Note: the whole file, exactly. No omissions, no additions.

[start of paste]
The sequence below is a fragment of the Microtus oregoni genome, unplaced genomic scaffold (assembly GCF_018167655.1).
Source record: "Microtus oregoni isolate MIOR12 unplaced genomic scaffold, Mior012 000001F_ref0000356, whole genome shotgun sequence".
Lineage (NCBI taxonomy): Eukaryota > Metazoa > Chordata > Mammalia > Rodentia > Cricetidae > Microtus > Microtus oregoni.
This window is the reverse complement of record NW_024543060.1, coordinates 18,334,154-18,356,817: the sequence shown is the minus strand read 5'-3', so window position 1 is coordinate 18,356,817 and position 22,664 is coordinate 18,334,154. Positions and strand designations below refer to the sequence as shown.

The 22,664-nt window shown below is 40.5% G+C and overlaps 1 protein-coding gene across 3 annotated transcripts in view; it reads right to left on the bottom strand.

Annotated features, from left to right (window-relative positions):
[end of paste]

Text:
The sequence below is a fragment of the Microtus oregoni genome, unplaced genomic scaffold (assembly GCF_018167655.1).
Source record: "Microtus oregoni isolate MIOR12 unplaced genomic scaffold, Mior012 000001F_ref0000356, whole genome shotgun sequence".
Lineage (NCBI taxonomy): Eukaryota > Metazoa > Chordata > Mammalia > Rodentia > Cricetidae > Microtus > Microtus oregoni.
This window is the reverse complement of record NW_024543060.1, coordinates 18,334,154-18,356,817: the sequence shown is the minus strand read 5'-3', so window position 1 is coordinate 18,356,817 and position 22,664 is coordinate 18,334,154. Positions and strand designations below refer to the sequence as shown.

The 22,664-nt window shown below is 40.5% G+C and overlaps 1 protein-coding gene across 3 annotated transcripts in view; it reads right to left on the bottom strand.

Annotated features, from left to right (window-relative positions):